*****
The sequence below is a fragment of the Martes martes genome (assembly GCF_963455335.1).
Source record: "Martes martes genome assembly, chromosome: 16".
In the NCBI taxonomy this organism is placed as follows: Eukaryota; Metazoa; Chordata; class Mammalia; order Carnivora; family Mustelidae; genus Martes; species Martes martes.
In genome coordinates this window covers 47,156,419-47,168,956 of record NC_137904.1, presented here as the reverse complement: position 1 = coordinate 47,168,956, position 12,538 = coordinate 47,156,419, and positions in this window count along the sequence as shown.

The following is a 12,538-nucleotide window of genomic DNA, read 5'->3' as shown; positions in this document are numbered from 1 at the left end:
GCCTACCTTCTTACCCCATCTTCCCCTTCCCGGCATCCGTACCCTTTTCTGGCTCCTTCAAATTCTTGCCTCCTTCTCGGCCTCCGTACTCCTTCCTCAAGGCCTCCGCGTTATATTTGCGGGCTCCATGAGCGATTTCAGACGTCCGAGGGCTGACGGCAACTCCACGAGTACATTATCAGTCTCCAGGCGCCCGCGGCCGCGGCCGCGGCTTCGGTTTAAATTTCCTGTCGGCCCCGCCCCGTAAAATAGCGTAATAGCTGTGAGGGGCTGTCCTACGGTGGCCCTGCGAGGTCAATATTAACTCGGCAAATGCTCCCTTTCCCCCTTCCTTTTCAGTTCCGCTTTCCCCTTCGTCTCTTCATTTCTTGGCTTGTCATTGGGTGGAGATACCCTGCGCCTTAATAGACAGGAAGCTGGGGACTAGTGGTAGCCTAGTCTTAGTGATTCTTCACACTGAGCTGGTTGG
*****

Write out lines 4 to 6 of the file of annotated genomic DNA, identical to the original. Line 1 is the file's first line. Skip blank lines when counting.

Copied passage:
In genome coordinates this window covers 47,156,419-47,168,956 of record NC_137904.1, presented here as the reverse complement: position 1 = coordinate 47,168,956, position 12,538 = coordinate 47,156,419, and positions in this window count along the sequence as shown.

The following is a 12,538-nucleotide window of genomic DNA, read 5'->3' as shown; positions in this document are numbered from 1 at the left end:
GCCTACCTTCTTACCCCATCTTCCCCTTCCCGGCATCCGTACCCTTTTCTGGCTCCTTCAAATTCTTGCCTCCTTCTCGGCCTCCGTACTCCTTCCTCAAGGCCTCCGCGTTATATTTGCGGGCTCCATGAGCGATTTCAGACGTCCGAGGGCTGACGGCAACTCCACGAGTACATTATCAGTCTCCAGGCGCCCGCGGCCGCGGCCGCGGCTTCGGTTTAAATTTCCTGTCGGCCCCGCCCCGTAAAATAGCGTAATAGCTGTGAGGGGCTGTCCTACGGTGGCCCTGCGAGGTCAATATTAACTCGGCAAATGCTCCCTTTCCCCCTTCCTTTTCAGTTCCGCTTTCCCCTTCGTCTCTTCATTTCTTGGCTTGTCATTGGGTGGAGATACCCTGCGCCTTAATAGACAGGAAGCTGGGGACTAGTGGTAGCCTAGTCTTAGTGATTCTTCACACTGAGCTGGTTGG